Earlier in the week, Jets second-year defensive coordinator Gregg Williams made headlines after a couple of comments about reasons for his unit's struggles.
He said Friday that the defense's second-worst mark of 32.2 points allowed per game was "not a very good number" but "not all defensively.
Williams added, when asked about what he meant, "you'd have to figure it out." Second-year head coach Adam Gase acknowledged Williams' sentiments after Sunday's game, a 24-0 loss to the Dolphins at Hard Rock Stadium in Miami Gardens, Fla.
"We talked about it," Gase said. "He was trying to talk about complementary football, all three phases, playing together."
In a production meeting with Gase on Saturday evening, the CBS broadcast reported that Gase said, "Everyone needs to just shut up and play," which Gase explained.
"I wasn't happy about it," Gase said. "But we talked about it. He knew that just, right now, I feel like our players are doing such a good job, as far as trying to get things righted and it's just everything we say is -- it matters. And he understood that none of us can -- we've got to set the right example."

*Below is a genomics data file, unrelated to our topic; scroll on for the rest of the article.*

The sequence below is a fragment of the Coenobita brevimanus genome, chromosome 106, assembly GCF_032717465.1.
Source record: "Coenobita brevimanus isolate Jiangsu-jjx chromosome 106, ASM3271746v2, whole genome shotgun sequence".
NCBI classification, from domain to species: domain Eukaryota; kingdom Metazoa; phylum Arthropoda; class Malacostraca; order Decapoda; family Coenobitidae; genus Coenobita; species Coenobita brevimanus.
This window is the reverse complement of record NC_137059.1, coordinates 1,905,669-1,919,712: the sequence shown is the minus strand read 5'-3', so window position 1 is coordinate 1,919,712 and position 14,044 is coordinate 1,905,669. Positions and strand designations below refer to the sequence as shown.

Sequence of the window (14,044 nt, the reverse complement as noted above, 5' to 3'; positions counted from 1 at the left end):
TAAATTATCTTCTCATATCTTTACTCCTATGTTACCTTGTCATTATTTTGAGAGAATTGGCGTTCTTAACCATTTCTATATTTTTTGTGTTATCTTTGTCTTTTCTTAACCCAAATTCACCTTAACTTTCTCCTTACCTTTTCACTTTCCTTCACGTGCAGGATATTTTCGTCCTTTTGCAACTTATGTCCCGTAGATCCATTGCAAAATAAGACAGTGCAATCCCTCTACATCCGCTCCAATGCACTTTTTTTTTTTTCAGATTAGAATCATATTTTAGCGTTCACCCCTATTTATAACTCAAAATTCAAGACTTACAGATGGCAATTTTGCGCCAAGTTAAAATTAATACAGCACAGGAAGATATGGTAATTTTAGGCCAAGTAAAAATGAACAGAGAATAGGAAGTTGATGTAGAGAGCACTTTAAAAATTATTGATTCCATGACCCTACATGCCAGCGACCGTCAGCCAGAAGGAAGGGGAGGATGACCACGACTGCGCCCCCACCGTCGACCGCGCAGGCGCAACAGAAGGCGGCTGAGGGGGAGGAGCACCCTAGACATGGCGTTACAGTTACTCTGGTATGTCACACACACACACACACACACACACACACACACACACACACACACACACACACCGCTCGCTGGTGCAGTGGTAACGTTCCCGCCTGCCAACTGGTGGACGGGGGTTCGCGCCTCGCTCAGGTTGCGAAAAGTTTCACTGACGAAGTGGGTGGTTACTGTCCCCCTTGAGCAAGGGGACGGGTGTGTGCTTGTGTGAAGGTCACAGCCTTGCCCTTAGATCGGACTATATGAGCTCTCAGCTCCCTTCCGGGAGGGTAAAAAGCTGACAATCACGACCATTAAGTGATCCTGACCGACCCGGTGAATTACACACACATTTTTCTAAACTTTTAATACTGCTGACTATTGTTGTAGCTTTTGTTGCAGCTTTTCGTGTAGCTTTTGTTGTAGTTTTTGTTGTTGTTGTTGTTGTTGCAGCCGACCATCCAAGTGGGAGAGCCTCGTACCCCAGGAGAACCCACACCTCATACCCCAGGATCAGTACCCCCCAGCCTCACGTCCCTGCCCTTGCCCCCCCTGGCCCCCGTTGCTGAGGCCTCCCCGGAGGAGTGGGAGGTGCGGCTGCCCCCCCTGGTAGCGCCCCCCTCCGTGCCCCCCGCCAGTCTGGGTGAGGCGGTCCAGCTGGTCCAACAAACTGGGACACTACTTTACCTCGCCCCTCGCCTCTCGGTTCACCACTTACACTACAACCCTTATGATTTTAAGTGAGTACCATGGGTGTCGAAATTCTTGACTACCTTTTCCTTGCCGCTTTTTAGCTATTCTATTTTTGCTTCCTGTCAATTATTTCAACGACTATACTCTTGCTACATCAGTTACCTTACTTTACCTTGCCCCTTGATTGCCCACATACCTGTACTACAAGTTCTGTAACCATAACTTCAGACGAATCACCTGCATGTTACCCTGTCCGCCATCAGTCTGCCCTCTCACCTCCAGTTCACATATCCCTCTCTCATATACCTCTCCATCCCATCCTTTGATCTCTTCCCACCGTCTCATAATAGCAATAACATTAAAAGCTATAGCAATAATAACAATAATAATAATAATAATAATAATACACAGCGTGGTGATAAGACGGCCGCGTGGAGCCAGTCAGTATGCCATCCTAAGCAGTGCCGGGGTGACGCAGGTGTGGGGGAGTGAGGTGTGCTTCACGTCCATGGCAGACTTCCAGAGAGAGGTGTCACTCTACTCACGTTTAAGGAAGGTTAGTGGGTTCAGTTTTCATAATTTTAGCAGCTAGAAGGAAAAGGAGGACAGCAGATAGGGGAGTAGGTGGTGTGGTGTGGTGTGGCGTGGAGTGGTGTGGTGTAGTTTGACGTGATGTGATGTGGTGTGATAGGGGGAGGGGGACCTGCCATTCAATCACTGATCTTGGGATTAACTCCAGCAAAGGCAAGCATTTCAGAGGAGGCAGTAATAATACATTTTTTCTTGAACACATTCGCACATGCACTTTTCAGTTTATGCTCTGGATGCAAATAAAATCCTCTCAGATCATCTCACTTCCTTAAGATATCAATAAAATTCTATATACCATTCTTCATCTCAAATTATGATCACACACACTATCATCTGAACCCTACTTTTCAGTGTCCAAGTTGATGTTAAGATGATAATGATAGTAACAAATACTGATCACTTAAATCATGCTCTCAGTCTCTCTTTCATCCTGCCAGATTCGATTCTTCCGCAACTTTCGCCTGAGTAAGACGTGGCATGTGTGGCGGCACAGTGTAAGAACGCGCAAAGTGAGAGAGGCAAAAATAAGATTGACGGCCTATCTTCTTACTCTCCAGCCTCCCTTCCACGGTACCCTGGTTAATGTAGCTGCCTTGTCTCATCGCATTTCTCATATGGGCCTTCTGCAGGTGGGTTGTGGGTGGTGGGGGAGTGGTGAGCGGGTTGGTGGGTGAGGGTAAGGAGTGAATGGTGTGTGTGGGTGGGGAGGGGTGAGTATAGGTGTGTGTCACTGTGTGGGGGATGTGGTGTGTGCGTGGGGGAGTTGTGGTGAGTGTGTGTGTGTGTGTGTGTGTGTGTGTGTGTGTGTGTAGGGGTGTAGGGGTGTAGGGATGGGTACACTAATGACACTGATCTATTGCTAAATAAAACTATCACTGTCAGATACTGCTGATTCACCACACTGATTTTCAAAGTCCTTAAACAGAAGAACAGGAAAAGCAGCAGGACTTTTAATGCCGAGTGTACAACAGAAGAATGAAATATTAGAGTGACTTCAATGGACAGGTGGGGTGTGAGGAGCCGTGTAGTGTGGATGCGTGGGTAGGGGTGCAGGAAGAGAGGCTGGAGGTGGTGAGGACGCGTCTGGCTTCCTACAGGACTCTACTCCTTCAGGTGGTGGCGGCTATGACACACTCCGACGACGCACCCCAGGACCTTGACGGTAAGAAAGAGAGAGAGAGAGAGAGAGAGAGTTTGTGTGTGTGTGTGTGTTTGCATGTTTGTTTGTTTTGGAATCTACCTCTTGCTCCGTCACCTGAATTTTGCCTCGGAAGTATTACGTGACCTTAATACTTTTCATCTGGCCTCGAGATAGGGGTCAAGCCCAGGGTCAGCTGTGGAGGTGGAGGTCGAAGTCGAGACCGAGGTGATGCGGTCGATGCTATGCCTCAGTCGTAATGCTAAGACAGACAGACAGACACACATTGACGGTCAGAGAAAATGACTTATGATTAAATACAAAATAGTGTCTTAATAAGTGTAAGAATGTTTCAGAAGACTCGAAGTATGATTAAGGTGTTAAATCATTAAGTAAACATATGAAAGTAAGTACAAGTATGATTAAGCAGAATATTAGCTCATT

Gase dismissed the notion that Williams' remarks indicated an offense-defense disconnect.
"I disagree with that," Gase said. "I mean, I know what you're saying ... but me and Gregg talk so much and we talked through a lot of things, not just football, just -- we talk through things and majority of the time, we're exactly thinking the same thing and we'll have discussions if we're not. I just, at that moment -- we're just trying to get guys to focus on doing things better and, us as coaches, we've got to do the same thing."
Cameras from the CBS broadcast showed Gase and Williams having what was described as seemingly "a heated" pregame conversation, but Gase said that the discussion with Williams was a reaction to something officials told them about Jets center Connor McGovern.
"No, we were talking about something else," Gase said. "Something that was brought to us by the officials that I wasn't real happy about learning an hour and a half before the game."
"They didn't like the way -- they were talking about how Connor holds a ball," Gase added.